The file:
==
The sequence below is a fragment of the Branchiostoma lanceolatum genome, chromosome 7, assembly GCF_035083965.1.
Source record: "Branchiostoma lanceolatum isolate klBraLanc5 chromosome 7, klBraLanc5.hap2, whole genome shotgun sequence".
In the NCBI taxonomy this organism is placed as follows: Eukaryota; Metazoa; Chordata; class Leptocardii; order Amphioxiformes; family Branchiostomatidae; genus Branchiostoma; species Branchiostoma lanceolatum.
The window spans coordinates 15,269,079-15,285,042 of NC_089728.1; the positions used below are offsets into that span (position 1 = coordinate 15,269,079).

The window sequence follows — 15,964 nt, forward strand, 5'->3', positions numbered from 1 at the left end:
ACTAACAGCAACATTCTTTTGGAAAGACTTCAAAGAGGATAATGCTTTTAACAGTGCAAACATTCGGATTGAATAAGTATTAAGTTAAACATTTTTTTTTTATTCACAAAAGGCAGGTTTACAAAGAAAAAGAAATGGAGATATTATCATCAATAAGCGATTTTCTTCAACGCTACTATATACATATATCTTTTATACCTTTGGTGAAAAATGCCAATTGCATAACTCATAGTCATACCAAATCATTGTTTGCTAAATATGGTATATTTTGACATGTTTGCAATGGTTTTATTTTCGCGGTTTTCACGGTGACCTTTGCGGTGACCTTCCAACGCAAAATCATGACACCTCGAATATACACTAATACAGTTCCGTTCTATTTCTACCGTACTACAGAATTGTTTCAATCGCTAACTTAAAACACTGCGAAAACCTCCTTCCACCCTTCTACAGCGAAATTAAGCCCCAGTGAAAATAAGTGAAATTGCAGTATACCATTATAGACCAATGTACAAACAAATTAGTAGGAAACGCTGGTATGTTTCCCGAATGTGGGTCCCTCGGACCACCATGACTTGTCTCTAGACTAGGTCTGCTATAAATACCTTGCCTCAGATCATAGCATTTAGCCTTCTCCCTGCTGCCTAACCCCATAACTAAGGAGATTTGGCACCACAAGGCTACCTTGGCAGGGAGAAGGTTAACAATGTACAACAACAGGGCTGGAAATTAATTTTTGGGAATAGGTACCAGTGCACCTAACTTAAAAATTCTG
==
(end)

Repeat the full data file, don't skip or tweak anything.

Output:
The sequence below is a fragment of the Branchiostoma lanceolatum genome, chromosome 7, assembly GCF_035083965.1.
Source record: "Branchiostoma lanceolatum isolate klBraLanc5 chromosome 7, klBraLanc5.hap2, whole genome shotgun sequence".
In the NCBI taxonomy this organism is placed as follows: Eukaryota; Metazoa; Chordata; class Leptocardii; order Amphioxiformes; family Branchiostomatidae; genus Branchiostoma; species Branchiostoma lanceolatum.
The window spans coordinates 15,269,079-15,285,042 of NC_089728.1; the positions used below are offsets into that span (position 1 = coordinate 15,269,079).

The window sequence follows — 15,964 nt, forward strand, 5'->3', positions numbered from 1 at the left end:
ACTAACAGCAACATTCTTTTGGAAAGACTTCAAAGAGGATAATGCTTTTAACAGTGCAAACATTCGGATTGAATAAGTATTAAGTTAAACATTTTTTTTTTATTCACAAAAGGCAGGTTTACAAAGAAAAAGAAATGGAGATATTATCATCAATAAGCGATTTTCTTCAACGCTACTATATACATATATCTTTTATACCTTTGGTGAAAAATGCCAATTGCATAACTCATAGTCATACCAAATCATTGTTTGCTAAATATGGTATATTTTGACATGTTTGCAATGGTTTTATTTTCGCGGTTTTCACGGTGACCTTTGCGGTGACCTTCCAACGCAAAATCATGACACCTCGAATATACACTAATACAGTTCCGTTCTATTTCTACCGTACTACAGAATTGTTTCAATCGCTAACTTAAAACACTGCGAAAACCTCCTTCCACCCTTCTACAGCGAAATTAAGCCCCAGTGAAAATAAGTGAAATTGCAGTATACCATTATAGACCAATGTACAAACAAATTAGTAGGAAACGCTGGTATGTTTCCCGAATGTGGGTCCCTCGGACCACCATGACTTGTCTCTAGACTAGGTCTGCTATAAATACCTTGCCTCAGATCATAGCATTTAGCCTTCTCCCTGCTGCCTAACCCCATAACTAAGGAGATTTGGCACCACAAGGCTACCTTGGCAGGGAGAAGGTTAACAATGTACAACAACAGGGCTGGAAATTAATTTTTGGGAATAGGTACCAGTGCACCTAACTTAAAAATTCTG